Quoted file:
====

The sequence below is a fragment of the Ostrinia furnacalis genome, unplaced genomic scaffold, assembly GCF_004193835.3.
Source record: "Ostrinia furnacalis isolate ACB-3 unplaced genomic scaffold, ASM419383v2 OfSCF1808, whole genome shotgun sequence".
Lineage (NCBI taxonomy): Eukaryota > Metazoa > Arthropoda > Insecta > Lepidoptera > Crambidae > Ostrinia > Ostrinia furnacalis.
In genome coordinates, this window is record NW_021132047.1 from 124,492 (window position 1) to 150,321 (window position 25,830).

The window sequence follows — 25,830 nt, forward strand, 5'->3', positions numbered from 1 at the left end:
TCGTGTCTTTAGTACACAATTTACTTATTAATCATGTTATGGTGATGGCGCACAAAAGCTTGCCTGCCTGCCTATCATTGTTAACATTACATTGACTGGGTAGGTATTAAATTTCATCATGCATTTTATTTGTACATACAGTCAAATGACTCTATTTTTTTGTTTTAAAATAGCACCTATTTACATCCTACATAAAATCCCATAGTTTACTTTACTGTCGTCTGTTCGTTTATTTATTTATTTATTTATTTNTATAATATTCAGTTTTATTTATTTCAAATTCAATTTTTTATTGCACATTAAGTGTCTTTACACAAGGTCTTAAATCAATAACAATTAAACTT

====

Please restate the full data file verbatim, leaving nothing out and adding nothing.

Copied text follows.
The sequence below is a fragment of the Ostrinia furnacalis genome, unplaced genomic scaffold, assembly GCF_004193835.3.
Source record: "Ostrinia furnacalis isolate ACB-3 unplaced genomic scaffold, ASM419383v2 OfSCF1808, whole genome shotgun sequence".
Lineage (NCBI taxonomy): Eukaryota > Metazoa > Arthropoda > Insecta > Lepidoptera > Crambidae > Ostrinia > Ostrinia furnacalis.
In genome coordinates, this window is record NW_021132047.1 from 124,492 (window position 1) to 150,321 (window position 25,830).

The window sequence follows — 25,830 nt, forward strand, 5'->3', positions numbered from 1 at the left end:
TCGTGTCTTTAGTACACAATTTACTTATTAATCATGTTATGGTGATGGCGCACAAAAGCTTGCCTGCCTGCCTATCATTGTTAACATTACATTGACTGGGTAGGTATTAAATTTCATCATGCATTTTATTTGTACATACAGTCAAATGACTCTATTTTTTTGTTTTAAAATAGCACCTATTTACATCCTACATAAAATCCCATAGTTTACTTTACTGTCGTCTGTTCGTTTATTTATTTATTTATTTATTTNTATAATATTCAGTTTTATTTATTTCAAATTCAATTTTTTATTGCACATTAAGTGTCTTTACACAAGGTCTTAAATCAATAACAATTAAACTT